It was a real challenge for all the participants because we were assigned only five minutes to resent the whole exhibition concept – design, layout, display, merchandising, conservation issues, educational activities, target audience, events and programmes etc. in front of an experienced audience including the BM Director, Mr. Neil MacGregor, curators of different sections, patrons and sponsors.
I developed a proposal of a small temporary exhibition on the God of wisdom - Ganesha titled Visions of Ganesha. Ganesha is not a symbol of a particular community but represents a vibrant cosmopolitan culture of the city of Mumbai. The ten-day long celebration of the Ganesha festival has great religious as well as socio-economic significance and therefore I decided to present my proposal on this subject.
It was very interesting to go through the presentations of my colleagues based on the culture and history of their region. My presentation was also enjoyed by everyone and to my greatest pleasure Mr. Neil MacGregor, Director, British Museum expressed his desire to have an exhibition at the BM based on my presentation! I was literally on cloud nine at that moment.
The training programme ended on a very emotional note as this was the time to say good bye to all my global colleagues and to the BM. I returned home with an enriched mind and heart full of cheerful memories. Few days later, I received an official invitation from Mr. Neil MacGregor to curate an exhibition based on my presentation. It was indeed an honour to me and my institution.
The exhibition was scheduled for February 2014. I sent the concept note for the exhibition with a rough design and layout. A systematic step-by-step plan was prepared by the BM
exhibition team which was as follows:
• Submission of text labels by the first week of September 2013, before I reach U.K.
• First visit to the British Museum for two weeks to discuss preliminary details of the exhibition which included selection of object, interaction with different departments and personnel of exhibitions such as Interpretation Officer, Designers, Marketing, Education, Media, Conservation and so on.
• Second visit to BM - February 2014 at the time of final installation and opening of the exhibition and deliver public talk based on the exhibition.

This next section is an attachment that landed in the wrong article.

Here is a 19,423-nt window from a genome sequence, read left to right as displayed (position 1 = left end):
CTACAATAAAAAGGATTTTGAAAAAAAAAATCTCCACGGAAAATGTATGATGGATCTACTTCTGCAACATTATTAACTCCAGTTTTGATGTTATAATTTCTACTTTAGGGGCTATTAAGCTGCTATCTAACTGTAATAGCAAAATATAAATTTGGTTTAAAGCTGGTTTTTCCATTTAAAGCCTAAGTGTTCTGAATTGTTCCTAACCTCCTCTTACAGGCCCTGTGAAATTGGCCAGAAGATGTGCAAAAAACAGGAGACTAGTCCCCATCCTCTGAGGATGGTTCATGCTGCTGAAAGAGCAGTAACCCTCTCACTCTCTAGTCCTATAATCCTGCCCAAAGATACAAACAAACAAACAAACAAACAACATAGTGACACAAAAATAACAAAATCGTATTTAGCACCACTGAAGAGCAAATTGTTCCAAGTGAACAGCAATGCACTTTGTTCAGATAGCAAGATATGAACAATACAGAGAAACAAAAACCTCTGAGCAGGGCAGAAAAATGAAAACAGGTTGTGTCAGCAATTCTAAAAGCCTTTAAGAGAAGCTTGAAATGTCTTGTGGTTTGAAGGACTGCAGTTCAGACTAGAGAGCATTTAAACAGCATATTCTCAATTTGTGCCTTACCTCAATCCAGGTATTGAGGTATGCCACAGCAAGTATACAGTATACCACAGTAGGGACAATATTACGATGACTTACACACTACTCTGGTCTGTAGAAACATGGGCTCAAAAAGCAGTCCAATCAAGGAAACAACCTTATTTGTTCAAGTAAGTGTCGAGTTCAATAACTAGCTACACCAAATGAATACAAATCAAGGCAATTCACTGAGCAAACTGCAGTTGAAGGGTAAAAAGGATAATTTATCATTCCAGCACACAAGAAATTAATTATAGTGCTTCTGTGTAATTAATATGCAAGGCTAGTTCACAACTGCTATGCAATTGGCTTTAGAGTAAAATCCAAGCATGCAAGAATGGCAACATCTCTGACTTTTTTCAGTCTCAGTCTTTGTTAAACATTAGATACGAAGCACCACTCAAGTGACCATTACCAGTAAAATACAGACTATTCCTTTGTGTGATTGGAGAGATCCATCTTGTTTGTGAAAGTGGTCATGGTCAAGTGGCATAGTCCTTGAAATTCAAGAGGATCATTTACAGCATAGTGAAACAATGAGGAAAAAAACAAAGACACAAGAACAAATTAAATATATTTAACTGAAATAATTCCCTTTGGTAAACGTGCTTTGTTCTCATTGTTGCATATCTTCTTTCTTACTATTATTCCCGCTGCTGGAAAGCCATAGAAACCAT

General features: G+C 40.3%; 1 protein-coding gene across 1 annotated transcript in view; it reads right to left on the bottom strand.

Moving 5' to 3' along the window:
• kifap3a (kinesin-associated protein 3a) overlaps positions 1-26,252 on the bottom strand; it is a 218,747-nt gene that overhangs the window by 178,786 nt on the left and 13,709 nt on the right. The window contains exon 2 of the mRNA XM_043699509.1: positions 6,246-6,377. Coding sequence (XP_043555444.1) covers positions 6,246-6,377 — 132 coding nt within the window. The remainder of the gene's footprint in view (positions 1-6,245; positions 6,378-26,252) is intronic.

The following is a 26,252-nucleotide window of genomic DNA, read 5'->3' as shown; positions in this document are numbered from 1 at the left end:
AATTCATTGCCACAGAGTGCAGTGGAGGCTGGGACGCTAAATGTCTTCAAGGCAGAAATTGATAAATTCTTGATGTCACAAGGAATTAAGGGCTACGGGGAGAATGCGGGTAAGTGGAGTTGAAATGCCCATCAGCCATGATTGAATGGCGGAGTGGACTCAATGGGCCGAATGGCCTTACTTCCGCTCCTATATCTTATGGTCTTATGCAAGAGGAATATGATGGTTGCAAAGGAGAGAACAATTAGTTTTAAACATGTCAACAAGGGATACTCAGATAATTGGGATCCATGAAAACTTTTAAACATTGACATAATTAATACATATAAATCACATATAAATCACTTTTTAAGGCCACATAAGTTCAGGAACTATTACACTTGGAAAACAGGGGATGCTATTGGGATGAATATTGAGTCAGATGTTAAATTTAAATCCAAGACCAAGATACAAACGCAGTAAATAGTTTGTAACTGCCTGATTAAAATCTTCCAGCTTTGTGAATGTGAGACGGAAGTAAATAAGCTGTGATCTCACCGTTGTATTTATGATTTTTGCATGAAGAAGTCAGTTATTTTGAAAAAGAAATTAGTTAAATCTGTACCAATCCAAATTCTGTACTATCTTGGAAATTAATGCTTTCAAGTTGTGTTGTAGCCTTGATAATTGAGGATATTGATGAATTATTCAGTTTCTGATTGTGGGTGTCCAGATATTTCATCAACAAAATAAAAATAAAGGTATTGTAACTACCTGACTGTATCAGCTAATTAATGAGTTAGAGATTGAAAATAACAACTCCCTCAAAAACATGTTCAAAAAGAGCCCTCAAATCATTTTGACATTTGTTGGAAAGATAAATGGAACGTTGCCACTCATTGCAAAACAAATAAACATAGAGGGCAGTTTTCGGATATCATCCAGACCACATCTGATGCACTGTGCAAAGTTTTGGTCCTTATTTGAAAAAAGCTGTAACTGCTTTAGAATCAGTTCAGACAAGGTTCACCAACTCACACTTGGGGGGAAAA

I selected a total of four exhibits – 1 stone sculpture and 3 miniature paintings and a print from the Asian Section for this exhibition. It was a real challenge to present the vast subject of Ganesha with just four exhibits and that too keeping in mind the world audience. Therefore, I thought that the subject should be presented in a very direct but interesting way. I planned the exhibition in two sections - first section was related to its context and second was related to the tradition. There were several rounds of discussion for the title of the exhibition. The title had to be attractive as well as self explanatory. Finally the exhibition was named as “From Temple to Home celebrating Ganesha”. Thus the exhibition highlights Ganesha in temples as well as his workshop during the Ganesh festival in public places and homes.
The focus point of the exhibition is a 12th century stone sculpture of Ganesha from Orissa. The first part of the exhibition deals with the origin and iconography of Ganesha and the popular legends. The second part deals with the Ganesha festival celebrations in Mumbai and Pune. The first part is presented with the help of line drawings explaining the iconography and legends of Ganesha. These line drawings were created by CSMVS artists, Ms. Ankita Ghude and Mr. Pratik Aroskar.
The second part of the exhibition emphasizes the Ganesha festival. In this part of the exhibition, I wanted to present the tradition of Ganesha festival celebrated in public as well as in domestic life. I decided to use big blow-ups to create the real atmosphere of the Sarvajanik (public) Ganeshotsava. I also decided to display the home shrine where people install the Ganesha idol for worship during the festival. But it was a real challenge to get the clay image of Ganesha for the shrine. We tried all sources in U.K., but none of them was able to supply the clay image. Therefore, it was I decided to transport it from Mumbai. Two beautiful Ganesha idols made of paper maché and clay were specially commissioned for the exhibition and were sent to BM by cargo in January 2014.
The BM exhibition team contacted the local Hindu community in U.K. who helped them to recreate a beautiful domestic shrine. In this part, it was planned to screen a film on the making of the Ganesha idol and glimpses of the festival. The footages for the film were to be supplied by the CSMVS for them to produce a 3-5 minute film. The work of collecting footage for the film started in April 2013. My colleagues Mr. Dilip Ranade, Ms. Vandana Prapanna and Mr. Pratik Aroskar and I visited Pen, the famous place of Ganesha workshops. Pen is a very small town in Raigad district of Maharashtra, 75 kms away from Mumbai. It produces about 2.5 lakh Ganesha idols every year. Every alternate home here has a Ganesha workshop.